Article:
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Labor: Medical marijuana law comes to Illinois

Labor: Medical marijuana law comes to Illinois

Illinois employers prepare to deal with workplace issues concerning the Act

On Aug. 1, 2013, Gov. Patrick Quinn signed into effect Illinois’ version of state laws allowing the use of marijuana for medicinal purposes. Entitled the “Compassionate Use of Medical Cannabis Pilot Program Act,” Illinois now joins almost two dozen other states who allow marijuana use for medicinal purposes. Touted as one of the most restrictive medicinal marijuana use laws in the nation, the law is a pilot program and will be automatically repealed after four years.

Based upon legislative findings that show the therapeutic value of marijuana use, the law allows registered users to purchase up to 2.5 ounces of marijuana every 14 days from a registered, licensed dispensary which obtains the drug from a registered, licensed intrastate cultivation center. Various provisions of the law will be enforced by the Departments of Public Health, Agriculture, and Financial and Professional Regulation. The law provides physicians, registered patients and caregivers, and registered dispensing organizations and cultivation centers immunity from arrest and prosecution or penalty. The law prohibits, among other things, the possession or use of cannabis in vehicles, on school grounds or in public places.  

Regarding employment, the law expressly provides that it does not prevent a private business from restricting or prohibiting the medical use of marijuana on its property. The law prohibits an employer from discriminating against an individual who is a registered user or caregiver, and this discrimination would cause the employer to violate or lose a benefit under federal law. The law also provides that no employer shall be denied any state benefits for employing a cardholder. The Act expressly maintains that health insurers are not required to reimburse a person for the costs of medicinal marijuana use,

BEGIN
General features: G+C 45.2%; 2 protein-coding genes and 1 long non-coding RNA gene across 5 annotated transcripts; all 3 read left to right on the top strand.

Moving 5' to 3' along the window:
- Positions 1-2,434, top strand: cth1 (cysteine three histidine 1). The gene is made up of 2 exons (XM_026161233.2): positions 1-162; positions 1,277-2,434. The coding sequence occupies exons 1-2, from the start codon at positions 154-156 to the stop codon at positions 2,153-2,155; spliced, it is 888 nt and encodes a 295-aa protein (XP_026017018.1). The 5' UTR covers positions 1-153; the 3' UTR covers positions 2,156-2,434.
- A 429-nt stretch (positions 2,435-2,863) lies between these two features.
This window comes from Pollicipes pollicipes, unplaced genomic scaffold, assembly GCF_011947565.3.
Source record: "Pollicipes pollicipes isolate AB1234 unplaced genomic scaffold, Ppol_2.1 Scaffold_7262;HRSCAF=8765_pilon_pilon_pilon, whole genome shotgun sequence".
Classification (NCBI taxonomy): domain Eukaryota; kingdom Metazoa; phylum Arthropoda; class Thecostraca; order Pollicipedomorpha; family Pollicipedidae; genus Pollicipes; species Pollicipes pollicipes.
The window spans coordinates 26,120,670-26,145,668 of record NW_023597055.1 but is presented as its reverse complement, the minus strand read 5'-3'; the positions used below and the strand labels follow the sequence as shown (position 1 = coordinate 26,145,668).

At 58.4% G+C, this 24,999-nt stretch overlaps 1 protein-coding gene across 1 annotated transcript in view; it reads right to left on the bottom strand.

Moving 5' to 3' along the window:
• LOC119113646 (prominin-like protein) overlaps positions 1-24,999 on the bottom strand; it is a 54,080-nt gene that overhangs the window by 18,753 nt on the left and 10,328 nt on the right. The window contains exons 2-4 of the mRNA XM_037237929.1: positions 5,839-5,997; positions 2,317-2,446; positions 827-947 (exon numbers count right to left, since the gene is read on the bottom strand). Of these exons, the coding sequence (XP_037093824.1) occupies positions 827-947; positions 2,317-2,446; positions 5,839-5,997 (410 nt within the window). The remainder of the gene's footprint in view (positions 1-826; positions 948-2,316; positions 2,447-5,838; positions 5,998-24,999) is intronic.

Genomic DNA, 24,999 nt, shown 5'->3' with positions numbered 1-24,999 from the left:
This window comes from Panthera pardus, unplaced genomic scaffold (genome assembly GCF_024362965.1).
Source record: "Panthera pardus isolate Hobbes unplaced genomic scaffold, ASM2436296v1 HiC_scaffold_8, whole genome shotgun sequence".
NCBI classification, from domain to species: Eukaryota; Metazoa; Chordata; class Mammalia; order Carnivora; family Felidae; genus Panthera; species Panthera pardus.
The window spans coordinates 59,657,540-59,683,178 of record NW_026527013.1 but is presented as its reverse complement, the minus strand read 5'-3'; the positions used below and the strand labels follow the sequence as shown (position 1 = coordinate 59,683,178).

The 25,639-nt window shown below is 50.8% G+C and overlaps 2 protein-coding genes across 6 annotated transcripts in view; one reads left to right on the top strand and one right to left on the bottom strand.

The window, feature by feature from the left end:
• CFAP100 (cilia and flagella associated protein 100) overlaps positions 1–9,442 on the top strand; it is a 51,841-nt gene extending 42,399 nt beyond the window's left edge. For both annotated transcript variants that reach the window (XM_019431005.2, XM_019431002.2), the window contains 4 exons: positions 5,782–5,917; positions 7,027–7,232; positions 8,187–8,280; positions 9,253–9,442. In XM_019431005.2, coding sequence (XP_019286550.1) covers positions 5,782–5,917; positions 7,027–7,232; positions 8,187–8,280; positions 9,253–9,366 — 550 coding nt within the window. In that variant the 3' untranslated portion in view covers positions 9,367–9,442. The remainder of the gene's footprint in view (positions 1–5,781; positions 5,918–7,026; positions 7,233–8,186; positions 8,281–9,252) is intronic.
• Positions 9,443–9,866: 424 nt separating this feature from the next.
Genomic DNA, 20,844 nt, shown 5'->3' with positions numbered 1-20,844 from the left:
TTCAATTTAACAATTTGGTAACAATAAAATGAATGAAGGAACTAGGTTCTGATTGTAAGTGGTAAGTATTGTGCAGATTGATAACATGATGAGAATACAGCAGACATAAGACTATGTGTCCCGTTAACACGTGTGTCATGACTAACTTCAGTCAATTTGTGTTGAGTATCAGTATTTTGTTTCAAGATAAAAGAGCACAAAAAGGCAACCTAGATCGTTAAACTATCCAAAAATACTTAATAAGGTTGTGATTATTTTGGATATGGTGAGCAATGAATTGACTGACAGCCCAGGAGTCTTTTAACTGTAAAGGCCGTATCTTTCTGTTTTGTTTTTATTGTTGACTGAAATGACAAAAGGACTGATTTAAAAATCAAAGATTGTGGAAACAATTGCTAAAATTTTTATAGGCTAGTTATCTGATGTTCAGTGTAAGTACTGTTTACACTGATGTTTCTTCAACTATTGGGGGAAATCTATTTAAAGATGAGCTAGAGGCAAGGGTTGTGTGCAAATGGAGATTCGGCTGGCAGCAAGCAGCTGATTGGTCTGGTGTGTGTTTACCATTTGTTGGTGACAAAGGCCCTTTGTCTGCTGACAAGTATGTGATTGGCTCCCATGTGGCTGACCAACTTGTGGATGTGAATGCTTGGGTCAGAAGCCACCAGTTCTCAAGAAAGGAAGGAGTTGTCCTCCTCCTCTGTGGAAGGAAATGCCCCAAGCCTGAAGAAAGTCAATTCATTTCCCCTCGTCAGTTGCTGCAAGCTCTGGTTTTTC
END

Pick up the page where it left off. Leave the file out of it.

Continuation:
The law specifically provides that an employer may adopt reasonable rules relating to the use of medical marijuana. An employer is not prohibited from enforcing a policy concerning drug testing, zero-tolerance, or a drug-free work place, provided the policy is applied in a nondiscriminatory manner. The law also provides that an employer may discipline a registered user for violating a workplace drug policy, or for failing a drug test, if the failure to impose discipline would put the employer in violation of federal law or cause it to lose a federal contract or funding.

The law expressly provides that an employer may consider an employee impaired when the employee manifests specific, articulable symptoms, defined as speech, dexterity, agility, demeanor, etc. If an employer disciplines a registered user, it must provide the employee with a reasonable opportunity to contest the basis of the determination. The Act also provides that no cause of action is created against an employer for 1) adverse actions taken in the good faith belief that the employee used or possessed cannabis while on the employer’s premises, 2) adverse actions taken in the good faith belief that the employee was impaired while working, or 3) loss or injury to a third party if the employer neither knew or had reason to know that the employee was impaired. Finally, the Act provides that it shall not be construed to interfere with any federal restriction on employment, including Department of Transportation regulations.